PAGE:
I‘ve always been desperate to reach the lost, and because of that, I’m continually pleading with God to save them. Their fate weighs heavy on my heart, as it should on the heart of every Christian. The very thought of the reality of Hell should take our breath away. It is that thought that drives me to daily visit a local college to engage students on-camera with the gospel—for our YouTube channel.
The Apostle Paul said that his agenda was to warn every man (see Colossians 1:28), and that agenda was motivated by God’s wrath. He said, “Knowing, therefore, the terror of the Lord, we persuade men” (2 Corinthians 5:11). Each of us should want to warn sinners that they are in terrible danger, by telling them that they are enemies of God (see Colossians 1:21). The problem is that they don’t know that. As far as they are concerned, God is happy, and all is well.
That’s why I’m grateful for certain keys that unlock the hearts of those who normally wouldn’t bother to talk about the things of God. This is because if all is well, needing mercy isn’t on their priority list.
One of these keys is to take advantage of the “Dunning-Kruger Effect.” This was a famous study done by two psychologists, in which they concluded that people who were not too talented, tended to over-exaggerate their talent. I had this delusion when I was in high school. I thought that I could sing...until I sang into a tape recorder. Never again will I do that. The experience was very humbling.
A humble person will listen to other points of view. That’s why my aim is to gently humble a student, so that he will be open and honest, and listen to the gospel. This isn’t deceitful. It is the art of discretion—to be “wise as serpents and harmless as doves” (Matthew 10:16).
I do this by asking if he considers himself to be an educated person. Is he well-read? Most are quick to say that they are. I then ask if he knows what the biggest selling book of all time is. Most don’t. It’s the Bible. It’s that old, outdated, discredited and unscientific book that they haven’t bothered to open.
The fact that they said that they were well-read and yet they didn’t know the answer tends to humble them, and at the same time it gives a measure of credibility to the Scriptures. I then ask if they are familiar with a certain famous passage. They should be, if they are well-read, but of course, they are not. That gives me the liberty to educate them.
I ask, “Are you familiar with the famous incident where the religious leaders wanted to arrest Jesus?” Surprise. They know nothing about it. I continue on the course of instruction by saying that the leaders sent temple guards to seize Him. But they came back empty-handed. When they were asked why they hadn’t arrested Him, they said, “No man ever spoke like this Man!” (John 7:46).
This gives me a humble listening ear to the amazing words of Jesus. He said unprecedented things such as, “Marvel not at this: for the hour is coming, in the which all that are in the graves shall hear His voice” (John 5:28). Jesus was saying that the time will come when billions of human beings—those who have been dead and gone for hundreds or even thousands of years, will be ripped from their graves by His voice to stand before Him in judgment. This leaves us with the thought that either this Man Jesus was deluded to the point of insanity or He was (as the Bible says) God manifest in the flesh (see 1 Timothy 3:16). He was the “image of the invisible God” (Colossians 1:15).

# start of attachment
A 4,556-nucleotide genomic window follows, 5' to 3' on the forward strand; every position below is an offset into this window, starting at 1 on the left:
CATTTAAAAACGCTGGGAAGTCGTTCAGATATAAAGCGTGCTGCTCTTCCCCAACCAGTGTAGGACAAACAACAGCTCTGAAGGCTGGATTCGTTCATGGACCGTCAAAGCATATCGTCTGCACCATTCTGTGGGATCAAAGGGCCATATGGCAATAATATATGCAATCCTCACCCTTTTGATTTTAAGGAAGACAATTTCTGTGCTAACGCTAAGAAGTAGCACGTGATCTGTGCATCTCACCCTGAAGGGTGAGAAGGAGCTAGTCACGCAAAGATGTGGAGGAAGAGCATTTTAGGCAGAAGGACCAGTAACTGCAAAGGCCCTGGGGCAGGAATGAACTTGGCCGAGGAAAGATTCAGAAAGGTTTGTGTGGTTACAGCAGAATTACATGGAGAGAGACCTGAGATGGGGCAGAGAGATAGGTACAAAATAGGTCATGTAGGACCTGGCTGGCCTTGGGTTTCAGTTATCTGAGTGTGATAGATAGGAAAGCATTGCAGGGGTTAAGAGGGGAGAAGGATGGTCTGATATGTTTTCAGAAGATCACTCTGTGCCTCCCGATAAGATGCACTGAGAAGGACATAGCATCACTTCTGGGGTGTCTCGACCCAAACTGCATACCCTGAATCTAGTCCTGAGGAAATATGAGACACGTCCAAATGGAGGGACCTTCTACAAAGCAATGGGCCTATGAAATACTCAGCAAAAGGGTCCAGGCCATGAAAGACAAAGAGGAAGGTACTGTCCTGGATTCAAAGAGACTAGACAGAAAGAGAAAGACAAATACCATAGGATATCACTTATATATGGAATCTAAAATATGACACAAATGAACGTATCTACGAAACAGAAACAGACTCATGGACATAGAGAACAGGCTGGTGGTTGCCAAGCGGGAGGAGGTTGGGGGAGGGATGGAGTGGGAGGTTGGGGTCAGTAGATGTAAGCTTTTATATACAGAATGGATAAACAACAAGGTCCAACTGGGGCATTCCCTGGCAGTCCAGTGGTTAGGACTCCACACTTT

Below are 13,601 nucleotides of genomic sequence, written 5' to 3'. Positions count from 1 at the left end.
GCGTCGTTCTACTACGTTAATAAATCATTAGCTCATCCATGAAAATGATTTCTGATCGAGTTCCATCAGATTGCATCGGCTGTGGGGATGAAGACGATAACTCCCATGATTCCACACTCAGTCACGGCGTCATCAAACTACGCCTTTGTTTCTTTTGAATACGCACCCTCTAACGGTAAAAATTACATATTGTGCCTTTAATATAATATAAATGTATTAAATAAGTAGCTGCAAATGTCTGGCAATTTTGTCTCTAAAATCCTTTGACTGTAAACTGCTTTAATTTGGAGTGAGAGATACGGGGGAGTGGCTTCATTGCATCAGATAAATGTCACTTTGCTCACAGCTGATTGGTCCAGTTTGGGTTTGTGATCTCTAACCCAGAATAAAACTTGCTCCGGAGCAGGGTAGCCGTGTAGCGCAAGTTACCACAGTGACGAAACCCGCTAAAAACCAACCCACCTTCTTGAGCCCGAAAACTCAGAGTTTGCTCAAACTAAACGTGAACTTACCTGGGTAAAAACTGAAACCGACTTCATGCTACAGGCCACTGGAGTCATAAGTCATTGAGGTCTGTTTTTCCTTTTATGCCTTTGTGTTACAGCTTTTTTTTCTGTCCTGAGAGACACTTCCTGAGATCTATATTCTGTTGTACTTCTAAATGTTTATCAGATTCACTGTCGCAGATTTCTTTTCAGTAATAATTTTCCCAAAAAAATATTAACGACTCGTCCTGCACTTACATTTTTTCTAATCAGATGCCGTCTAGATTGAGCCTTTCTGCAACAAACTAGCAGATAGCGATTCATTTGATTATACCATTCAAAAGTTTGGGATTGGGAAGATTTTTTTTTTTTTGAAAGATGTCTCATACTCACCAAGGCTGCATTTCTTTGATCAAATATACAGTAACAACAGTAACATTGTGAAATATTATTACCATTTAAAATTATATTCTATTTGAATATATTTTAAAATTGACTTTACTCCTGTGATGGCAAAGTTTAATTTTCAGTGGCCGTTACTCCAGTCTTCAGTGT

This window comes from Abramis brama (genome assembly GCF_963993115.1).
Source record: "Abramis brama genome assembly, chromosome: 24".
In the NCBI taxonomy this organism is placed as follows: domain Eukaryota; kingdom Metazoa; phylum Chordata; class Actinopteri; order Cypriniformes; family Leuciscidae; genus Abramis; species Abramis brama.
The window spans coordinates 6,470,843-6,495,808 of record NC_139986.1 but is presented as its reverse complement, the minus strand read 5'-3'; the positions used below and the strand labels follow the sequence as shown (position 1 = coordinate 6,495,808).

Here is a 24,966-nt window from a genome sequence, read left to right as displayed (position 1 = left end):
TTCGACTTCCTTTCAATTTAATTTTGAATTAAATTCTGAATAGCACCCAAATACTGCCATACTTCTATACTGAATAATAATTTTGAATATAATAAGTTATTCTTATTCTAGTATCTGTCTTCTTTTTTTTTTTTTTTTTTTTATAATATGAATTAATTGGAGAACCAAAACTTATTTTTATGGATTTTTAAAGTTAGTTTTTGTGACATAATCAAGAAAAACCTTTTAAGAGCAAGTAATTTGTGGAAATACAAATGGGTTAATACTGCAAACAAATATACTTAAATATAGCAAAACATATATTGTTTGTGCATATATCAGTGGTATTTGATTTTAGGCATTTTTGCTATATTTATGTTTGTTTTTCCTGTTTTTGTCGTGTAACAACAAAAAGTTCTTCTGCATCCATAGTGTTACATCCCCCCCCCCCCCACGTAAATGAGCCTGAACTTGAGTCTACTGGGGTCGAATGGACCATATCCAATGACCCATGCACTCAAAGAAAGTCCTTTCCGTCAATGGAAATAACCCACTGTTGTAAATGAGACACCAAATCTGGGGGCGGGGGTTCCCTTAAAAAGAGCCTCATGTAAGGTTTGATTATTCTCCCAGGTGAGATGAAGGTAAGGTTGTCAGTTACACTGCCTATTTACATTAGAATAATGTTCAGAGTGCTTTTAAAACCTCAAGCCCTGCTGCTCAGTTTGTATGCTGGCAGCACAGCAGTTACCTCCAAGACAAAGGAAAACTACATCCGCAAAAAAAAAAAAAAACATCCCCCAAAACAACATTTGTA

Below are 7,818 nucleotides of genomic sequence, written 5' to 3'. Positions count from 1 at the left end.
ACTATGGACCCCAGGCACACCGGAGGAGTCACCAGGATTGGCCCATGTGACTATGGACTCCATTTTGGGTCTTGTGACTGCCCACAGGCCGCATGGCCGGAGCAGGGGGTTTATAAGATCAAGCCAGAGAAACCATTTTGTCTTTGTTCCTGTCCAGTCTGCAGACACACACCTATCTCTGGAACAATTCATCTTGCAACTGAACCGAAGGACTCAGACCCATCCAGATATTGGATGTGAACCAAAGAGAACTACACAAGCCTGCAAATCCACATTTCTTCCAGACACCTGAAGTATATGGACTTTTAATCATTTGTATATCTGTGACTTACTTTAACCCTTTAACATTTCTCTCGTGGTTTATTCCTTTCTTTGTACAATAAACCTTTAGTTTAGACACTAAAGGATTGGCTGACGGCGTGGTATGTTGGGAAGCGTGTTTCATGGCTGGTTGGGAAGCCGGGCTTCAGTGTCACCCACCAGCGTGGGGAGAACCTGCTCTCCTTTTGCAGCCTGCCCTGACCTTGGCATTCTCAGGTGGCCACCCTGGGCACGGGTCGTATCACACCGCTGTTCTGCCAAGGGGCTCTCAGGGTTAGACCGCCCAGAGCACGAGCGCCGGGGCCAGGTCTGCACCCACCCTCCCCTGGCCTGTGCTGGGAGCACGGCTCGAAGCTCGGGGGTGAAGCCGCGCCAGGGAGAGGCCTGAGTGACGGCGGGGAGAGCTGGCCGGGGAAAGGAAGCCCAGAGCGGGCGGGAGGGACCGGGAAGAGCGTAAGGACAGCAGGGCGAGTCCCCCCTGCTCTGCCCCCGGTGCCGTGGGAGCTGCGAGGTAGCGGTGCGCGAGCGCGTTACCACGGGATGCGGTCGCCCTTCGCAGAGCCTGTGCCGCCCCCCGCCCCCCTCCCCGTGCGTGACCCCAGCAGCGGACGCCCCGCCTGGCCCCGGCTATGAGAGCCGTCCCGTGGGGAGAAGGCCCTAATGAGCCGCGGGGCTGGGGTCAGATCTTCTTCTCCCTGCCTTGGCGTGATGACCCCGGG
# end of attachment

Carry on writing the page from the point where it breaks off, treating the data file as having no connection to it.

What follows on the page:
Most widen their eyes when I tell them that in the Old Testament God promised to destroy death, and in the New Testament, we see how He did it. This thought and the words Jesus spoke are wonderful truths they will never hear in a secular school, in a godless home, or in this evil world. And so, almost daily I’m thanked by students for sharing the gospel. Most have no hope in their death, and to hear the words of Jesus is life-giving water in a parched and deadly desert.
Words in Red
If anyone deserves to have His words highlighted in red, it is Jesus of Nazareth. That’s why I did something unique in a new devotional called, Jesus in Red. Of course, having the words of Christ in red is nothing new. It’s been done many times. But this devotional is different.
The color red is often used to alarm us. God began this trend with red blood. When we see blood spill from our flesh, it alarms us. And so it should. It tells us that we are in danger. That’s why stop signs are painted red. That’s why fire engines are red. And fire extinguishers. And exit signs.
But, Jesus in Red does more than just put the words of Jesus in red. It isolates them. It removes the surrounding verbiage, so that only the gracious words that came out of the Savior’s mouth are in red. This is so that they can be read without distraction—of course with the admonition to the reader to afterwards open the Scriptures and read them in context.
If anything should alarm this blind and Hell-bound world, it is the words of Jesus of Nazareth. In their darkness they are a clear emergency exit from hopelessness of death. They are a larger than life stop sign. They are a loud siren, warning sinners of the fires of Hell.
His amazing words are spirit and they are life (see John 6:63). And it is His words that will judge all of humanity on the Last Day. What a terrifying thought that is, for those who are still in their sins.
May His words continue to alarm us even as Christians, and stir us to reach out to this sad and dying world.